Twice this year, we tuned the filter we use to extract MARC records from WorldCat to include more record types based on the MARC Leader byte 6 value. January’s update brought in records with the value of “k” (two-dimensional, non-projecting graphics). This update includes records with the value of “g” (projected medium), “i” (nonmusical sound recording), or “j” (musical sound recording). We think these adjustments allow more descriptions of the types of materials ArchiveGrid searchers could expect to find, without overloading the index with records we’d prefer to filter out: irrelevant materials or published works, items held in multiple locations, etc. So we expect to continue adjusting the filter and see the total number of records change as we get more precise.

Here are some highlights of what valuable primary sources the added g, i, and i indexes in ArchiveGrid have to offer:

  • Around 1,800 sound discs, tape reels, and cassettes of nearly all of Duke Ellington’s commercial and non-commercial recordings and also some radio broadcasts. Collected by Joseph Jeffers Dodge, Harvard University acquired the collection in March 1998.
  • A live 1963 recording in Germany of John F. Kennedy’s “Ich bin ein Berliner” speech, at Ball State University.
  • A May 2, 2003 VHS recording of the “Service of death and resurrection for Fred McFeely Rogers, or Mister Rogers, at Pittsburgh Theological Seminary.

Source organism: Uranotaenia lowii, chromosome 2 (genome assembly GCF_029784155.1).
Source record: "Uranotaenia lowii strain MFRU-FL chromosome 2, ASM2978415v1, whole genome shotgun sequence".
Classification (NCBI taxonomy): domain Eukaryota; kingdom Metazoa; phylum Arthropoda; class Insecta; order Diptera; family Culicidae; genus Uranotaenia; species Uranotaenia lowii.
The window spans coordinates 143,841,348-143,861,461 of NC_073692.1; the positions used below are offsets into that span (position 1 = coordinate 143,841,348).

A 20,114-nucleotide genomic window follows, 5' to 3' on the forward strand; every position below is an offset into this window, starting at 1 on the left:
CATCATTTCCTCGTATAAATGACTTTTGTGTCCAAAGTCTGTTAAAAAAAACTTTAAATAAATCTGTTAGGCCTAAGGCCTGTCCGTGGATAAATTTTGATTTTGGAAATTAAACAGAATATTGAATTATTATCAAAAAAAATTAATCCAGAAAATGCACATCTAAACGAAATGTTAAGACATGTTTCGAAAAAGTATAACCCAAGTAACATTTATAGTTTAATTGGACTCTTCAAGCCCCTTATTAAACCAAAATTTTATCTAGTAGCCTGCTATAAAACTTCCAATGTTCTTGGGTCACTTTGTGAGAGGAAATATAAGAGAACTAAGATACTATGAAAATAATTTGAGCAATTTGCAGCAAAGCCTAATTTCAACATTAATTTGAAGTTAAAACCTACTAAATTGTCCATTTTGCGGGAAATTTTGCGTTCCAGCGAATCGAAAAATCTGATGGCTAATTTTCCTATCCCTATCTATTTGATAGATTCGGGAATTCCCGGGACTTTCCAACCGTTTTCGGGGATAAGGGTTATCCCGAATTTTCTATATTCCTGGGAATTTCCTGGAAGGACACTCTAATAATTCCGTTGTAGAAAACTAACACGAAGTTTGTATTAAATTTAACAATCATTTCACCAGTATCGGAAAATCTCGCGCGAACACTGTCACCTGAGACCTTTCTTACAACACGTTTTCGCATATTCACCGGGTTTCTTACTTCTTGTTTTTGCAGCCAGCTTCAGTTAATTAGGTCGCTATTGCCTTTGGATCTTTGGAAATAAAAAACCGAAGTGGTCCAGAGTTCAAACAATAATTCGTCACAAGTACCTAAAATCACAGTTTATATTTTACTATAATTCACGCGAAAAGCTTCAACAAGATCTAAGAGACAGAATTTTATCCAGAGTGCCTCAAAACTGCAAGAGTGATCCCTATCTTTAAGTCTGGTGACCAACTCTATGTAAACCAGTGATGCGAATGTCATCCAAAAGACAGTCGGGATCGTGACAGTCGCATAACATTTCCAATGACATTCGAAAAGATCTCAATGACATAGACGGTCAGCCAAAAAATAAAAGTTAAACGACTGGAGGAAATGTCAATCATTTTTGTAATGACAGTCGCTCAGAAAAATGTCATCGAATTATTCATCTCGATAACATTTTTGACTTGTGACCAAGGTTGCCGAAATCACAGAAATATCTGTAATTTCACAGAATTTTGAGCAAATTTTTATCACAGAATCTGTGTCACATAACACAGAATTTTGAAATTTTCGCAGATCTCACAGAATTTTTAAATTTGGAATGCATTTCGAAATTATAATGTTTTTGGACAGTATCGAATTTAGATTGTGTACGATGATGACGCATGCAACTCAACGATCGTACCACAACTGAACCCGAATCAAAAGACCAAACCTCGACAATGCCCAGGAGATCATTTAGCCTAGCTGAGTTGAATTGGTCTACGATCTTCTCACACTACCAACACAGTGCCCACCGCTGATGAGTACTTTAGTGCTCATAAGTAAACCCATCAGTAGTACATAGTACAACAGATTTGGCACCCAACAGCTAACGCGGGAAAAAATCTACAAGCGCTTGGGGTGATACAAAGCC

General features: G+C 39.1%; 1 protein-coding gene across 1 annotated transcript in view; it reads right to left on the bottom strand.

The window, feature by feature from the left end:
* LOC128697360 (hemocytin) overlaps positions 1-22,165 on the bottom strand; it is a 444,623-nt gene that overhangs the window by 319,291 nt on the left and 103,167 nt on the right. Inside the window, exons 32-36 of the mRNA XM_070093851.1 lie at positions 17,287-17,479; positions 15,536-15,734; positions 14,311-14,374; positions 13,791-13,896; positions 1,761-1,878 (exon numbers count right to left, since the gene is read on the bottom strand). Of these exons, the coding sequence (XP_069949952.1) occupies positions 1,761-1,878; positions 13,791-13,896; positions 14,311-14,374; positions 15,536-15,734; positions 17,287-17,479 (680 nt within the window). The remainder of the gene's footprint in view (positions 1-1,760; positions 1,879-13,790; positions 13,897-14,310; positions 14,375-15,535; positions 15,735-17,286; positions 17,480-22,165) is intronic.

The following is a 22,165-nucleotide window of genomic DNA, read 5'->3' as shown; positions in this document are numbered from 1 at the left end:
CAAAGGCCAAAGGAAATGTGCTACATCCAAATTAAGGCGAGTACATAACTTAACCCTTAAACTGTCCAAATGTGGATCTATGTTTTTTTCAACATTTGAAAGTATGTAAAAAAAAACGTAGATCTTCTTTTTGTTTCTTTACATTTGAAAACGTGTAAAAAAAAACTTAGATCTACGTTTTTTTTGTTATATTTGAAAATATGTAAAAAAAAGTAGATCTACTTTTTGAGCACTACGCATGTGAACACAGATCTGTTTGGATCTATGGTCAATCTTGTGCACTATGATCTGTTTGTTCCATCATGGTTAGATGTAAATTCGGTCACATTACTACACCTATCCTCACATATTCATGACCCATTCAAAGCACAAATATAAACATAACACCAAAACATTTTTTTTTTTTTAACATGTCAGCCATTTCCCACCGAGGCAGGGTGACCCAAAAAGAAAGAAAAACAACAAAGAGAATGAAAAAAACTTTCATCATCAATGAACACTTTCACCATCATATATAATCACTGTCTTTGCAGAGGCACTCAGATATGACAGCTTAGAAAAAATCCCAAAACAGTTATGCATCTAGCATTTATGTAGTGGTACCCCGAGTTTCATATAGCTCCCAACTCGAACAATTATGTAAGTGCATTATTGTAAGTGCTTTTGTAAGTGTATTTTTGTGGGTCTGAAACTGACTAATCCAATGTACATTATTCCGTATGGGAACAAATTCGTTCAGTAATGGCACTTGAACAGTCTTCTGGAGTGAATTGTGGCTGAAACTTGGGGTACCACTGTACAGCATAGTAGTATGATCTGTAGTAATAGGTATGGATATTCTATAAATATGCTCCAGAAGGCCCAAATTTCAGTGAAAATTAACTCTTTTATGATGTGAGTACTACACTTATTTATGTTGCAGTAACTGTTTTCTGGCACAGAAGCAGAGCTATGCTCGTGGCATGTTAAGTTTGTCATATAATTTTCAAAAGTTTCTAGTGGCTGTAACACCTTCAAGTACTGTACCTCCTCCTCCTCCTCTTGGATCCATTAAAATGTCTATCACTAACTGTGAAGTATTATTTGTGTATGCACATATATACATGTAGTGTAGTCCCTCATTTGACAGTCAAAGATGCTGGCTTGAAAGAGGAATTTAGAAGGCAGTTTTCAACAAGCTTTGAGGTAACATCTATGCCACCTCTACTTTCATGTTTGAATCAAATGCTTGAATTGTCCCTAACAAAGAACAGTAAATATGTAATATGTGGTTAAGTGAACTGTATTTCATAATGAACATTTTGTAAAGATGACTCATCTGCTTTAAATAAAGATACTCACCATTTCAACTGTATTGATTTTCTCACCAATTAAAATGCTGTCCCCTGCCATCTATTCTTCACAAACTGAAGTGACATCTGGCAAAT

Another addition with this update is documentation for ArchiveGrid indexes. We use a number of “hidden” indexes in ArchiveGrid for testing and trouble-shooting, so in a new how to search page, we explain what these indexes are and how they can be used in a search. This should be considered a work in progress, so if you have suggestions for improvements or questions about how the indexes work, please let us know.

ArchiveGrid and NUCMC: What’s the relationship?

A scenario ArchiveGrid visitors have encountered before goes like this: An institution – in this example we’ll use Maine Historical Society – has records in ArchiveGrid describing their collections. This is a WorldCat MARC record view in ArchiveGrid for a collection at MHS of photographs taken more than 100 years ago:

Yet below the ArchiveGrid contributor location map on our homepage, MHS is not listed:


This is because MHS is represented in ArchiveGrid through the National Union Catalog of Manuscript Collections (NUCMC), a 55-year-old cooperative cataloging program operated by the Library of Congress. According to a recent blog post on “Off the Record” by Society of American Archivists President Danna C. Bell about NUCMC and its advantages for small repositories, “As of 2013, catalog records have been created describing approximately 130,000 collections in about 1,800 repositories.”